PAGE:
Lessons in Living Advent

And there was a prophetess, Anna, the daughter of Phanuel, of the tribe of Asher. She was advanced in years, having lived with her husband seven years from when she was a virgin, and then as a widow until she was eighty-four. She did not depart from the temple, worshiping with fasting and prayer night and day. And coming up at that very hour she began to give thanks to God and to speak of him to all who were waiting for the redemption of Jerusalem.
— Luke 2:36-38

I cannot shake Anna out of my mind. This story takes place just one month after Jesus is born. While at the temple when Anna the prophetess heard that the baby had finally come, she was glad and began to declare the good news. Can you imagine? “Messiah has arrived! God is in our midst! Redemption is on the way, Jerusalem!”

Luke 2 tells us that Anna was the the temple night and day, worshiping.

Fasting.

Praying.

The girl knew how to live Advent. You don’t stay in the temple day and night if you don’t know that the waiting is worth it; if a Savior coming in the darkest night isn’t what you need most.

When I first sunk into this passage, I began to ask the Lord to give me a desire for His Word. I want to be a woman that pulls back those sacred pages every single day. I want to know my Shepherd’s voice. When I read that Anna never departed from the temple, I felt like I had been punched in the gut. When was the last time I gave Him more than ten minutes to truly minister to my heart? Am I willing to be vulnerable? Am I willing to wait to hear from the Lord, or do I give up when He doesn’t show up in the way I would like?  

Waiting is an art that our impatient age has forgotten. It wants to break open the ripe fruit when it had hardly finished planting the shoot.
— Dietrich Bonhoeffer

I want a faith that looks into the face of emotions and circumstances and says, “My God is bigger than you. And His Kingdom is coming.” I want to be faithful, sorting out the lies about myself and the God I serve in exchange for the truth of His Word. I don’t want to slap His name on a bunch of empty good deeds and call that a legacy. Prayer is the means by which theological truths seep into my bones and become actions. Therefore, I want to be immersed in prayer. I want to live from and pour out of the love He is always manifesting within me. I want to stay in the fight, and I don’t want to fill up on a thousand things that don’t love me back.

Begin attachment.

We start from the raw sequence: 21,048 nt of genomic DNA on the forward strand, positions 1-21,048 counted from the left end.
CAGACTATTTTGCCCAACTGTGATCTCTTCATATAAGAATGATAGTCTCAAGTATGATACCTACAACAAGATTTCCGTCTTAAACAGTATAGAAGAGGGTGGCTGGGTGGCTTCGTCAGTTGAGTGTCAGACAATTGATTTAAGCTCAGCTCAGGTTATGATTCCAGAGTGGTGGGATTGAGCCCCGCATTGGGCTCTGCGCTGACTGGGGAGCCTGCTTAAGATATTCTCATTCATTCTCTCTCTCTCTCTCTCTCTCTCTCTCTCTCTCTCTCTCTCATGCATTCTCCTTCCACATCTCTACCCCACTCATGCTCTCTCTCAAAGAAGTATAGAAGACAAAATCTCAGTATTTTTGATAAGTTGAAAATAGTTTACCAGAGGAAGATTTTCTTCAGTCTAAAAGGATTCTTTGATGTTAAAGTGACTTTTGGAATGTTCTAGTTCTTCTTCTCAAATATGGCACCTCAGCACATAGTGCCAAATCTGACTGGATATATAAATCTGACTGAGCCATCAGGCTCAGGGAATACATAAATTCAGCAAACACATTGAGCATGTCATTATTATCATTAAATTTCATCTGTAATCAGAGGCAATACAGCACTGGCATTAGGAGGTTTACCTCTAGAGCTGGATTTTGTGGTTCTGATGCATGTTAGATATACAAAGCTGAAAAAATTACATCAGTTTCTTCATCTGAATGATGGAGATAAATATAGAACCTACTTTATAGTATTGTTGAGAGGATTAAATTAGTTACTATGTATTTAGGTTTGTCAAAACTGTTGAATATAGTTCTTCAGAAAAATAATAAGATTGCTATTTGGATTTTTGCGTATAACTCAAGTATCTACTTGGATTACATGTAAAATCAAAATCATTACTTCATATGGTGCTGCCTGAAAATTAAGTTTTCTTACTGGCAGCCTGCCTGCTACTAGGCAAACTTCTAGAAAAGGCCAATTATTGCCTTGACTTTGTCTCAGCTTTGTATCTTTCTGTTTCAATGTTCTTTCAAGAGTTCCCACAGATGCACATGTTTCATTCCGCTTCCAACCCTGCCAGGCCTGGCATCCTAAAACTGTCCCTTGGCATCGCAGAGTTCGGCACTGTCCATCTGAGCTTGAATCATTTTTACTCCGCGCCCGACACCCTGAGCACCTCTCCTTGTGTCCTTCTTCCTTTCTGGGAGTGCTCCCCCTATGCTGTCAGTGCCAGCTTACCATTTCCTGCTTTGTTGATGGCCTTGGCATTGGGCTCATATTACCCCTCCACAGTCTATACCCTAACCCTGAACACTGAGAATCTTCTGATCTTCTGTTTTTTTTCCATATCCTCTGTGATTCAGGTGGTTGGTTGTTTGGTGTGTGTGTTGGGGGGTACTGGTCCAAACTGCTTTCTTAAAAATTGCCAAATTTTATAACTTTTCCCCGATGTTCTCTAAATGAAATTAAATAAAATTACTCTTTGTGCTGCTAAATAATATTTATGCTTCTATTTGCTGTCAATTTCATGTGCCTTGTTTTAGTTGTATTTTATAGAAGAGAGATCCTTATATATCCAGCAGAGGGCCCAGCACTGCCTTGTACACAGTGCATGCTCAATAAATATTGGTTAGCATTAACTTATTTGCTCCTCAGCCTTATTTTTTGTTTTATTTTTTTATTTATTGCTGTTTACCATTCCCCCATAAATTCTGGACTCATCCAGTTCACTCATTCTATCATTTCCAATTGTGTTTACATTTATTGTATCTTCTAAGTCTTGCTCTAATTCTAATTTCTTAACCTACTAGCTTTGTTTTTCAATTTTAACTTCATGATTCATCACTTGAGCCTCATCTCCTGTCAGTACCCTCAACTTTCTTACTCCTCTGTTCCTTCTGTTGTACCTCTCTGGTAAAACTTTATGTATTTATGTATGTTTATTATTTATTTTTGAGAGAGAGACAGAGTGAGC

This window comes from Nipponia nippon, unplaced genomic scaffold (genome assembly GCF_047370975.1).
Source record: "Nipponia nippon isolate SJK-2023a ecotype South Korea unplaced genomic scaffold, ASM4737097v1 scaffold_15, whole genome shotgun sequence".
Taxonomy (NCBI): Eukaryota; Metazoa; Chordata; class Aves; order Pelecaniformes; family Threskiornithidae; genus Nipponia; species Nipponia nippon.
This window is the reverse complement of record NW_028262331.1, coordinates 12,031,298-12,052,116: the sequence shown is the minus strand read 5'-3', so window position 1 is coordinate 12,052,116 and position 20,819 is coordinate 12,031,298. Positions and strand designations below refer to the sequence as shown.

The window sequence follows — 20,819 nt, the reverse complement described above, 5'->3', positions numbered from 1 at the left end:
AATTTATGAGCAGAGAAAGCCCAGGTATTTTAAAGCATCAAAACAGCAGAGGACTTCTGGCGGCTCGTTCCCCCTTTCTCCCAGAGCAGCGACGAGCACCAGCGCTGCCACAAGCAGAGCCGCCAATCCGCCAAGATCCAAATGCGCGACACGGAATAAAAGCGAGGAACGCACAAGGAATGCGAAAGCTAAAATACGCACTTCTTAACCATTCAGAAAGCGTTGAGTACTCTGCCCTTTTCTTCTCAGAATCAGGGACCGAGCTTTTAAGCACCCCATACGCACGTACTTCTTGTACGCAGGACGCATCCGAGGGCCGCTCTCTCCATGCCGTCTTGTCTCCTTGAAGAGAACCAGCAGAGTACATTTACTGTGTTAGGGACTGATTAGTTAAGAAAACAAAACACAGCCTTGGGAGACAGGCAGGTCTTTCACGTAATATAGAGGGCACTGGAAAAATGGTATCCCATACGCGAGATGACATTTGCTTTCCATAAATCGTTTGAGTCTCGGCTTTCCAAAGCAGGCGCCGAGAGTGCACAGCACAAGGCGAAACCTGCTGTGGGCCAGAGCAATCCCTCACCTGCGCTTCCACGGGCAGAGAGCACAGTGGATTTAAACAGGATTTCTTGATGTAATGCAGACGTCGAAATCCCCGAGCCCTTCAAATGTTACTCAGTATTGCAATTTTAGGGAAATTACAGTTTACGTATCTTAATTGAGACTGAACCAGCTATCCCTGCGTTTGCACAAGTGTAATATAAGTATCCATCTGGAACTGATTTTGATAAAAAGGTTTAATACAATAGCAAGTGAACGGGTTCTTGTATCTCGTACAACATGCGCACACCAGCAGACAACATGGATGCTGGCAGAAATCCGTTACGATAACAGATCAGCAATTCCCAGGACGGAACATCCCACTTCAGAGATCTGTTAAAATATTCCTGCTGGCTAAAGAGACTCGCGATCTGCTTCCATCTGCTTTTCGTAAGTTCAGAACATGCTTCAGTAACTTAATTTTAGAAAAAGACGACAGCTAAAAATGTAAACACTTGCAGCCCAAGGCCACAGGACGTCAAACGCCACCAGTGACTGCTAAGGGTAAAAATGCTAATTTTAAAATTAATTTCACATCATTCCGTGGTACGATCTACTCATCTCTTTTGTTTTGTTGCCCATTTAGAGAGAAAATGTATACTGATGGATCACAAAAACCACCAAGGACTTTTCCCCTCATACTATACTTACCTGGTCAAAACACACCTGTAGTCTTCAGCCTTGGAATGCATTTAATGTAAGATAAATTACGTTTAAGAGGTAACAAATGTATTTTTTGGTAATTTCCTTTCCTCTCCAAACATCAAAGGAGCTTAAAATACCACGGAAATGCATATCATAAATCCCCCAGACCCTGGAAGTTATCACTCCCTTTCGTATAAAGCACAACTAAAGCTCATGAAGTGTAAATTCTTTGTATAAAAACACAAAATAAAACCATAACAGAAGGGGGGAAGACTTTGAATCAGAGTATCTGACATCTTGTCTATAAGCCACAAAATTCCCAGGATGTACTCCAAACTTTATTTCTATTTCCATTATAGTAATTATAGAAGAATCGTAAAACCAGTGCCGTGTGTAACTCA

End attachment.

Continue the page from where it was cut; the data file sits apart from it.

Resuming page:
Anna didn’t know the timeline of when her Lord would finally come, and yet she was continually seeking the heart of God. She didn’t give up during the first week of hunger or silence. She looked outside herself and she lived in humility.

HOW DO I ACTUALLY LIVE ADVENT? HOW DO I TRAIN MY HEART TO BE FOR THE KINGDOM OF GOD AS ANNA’S WAS? IT IS DECEMBER, IT IS 2016, AND I AM BUSY AND TIRED.

If you’re like me, you love the idea of prayer more than you sit down to actually pray. You love to study, but rarely turn down social media long enough before bed to crack open your study Bible. The key to this isn’t to dwell in guilt and wannabe statements, but to set your conviction into actions by starting simple! Set a timer, turn off all your electronics, and be still. Open your Bible. Write your prayers. Waiting is hard – silence and tears are okay, too. Waiting and prayer does not look the same for everyone. Just begin. Challenge yourself to go the second mile every single day. When you don’t carve out time to sit down with the Lord, confess your need for Him and press on for His glory. I don’t know what it will feel like for you or what will come of it, but I promise that your time will never be wasted! Give thanks to the Lord for this season and tell everyone about the good news that gives you reason to dance and shout, “Glory!”

Jesus was born. Messiah has come. Redemption is here and the completion is on its way, church. Don’t get sleepy while you wait. How do you live Advent? Is it some secret that only the spiritual elite receive? Living Advent is not a whispered secret for the put-together and polished. It is a victorious anthem for the hungry to claim joy while they wait faithfully and hopefully.

For the greatest, most profound, tenderest things in the world, we must wait. It happens not here in a storm but according to the divine laws of sprouting, growing, and becoming.
— Dietrich Bonhoeffer

Lord Jesus, may we know that the Spirit that conceived Jesus in Mary’s womb, upheld him along the way, and would later raise Him from the dead is living inside of us. Give us a heart like Anna’s, always dedicated, willing to wait, and continually in Your presence.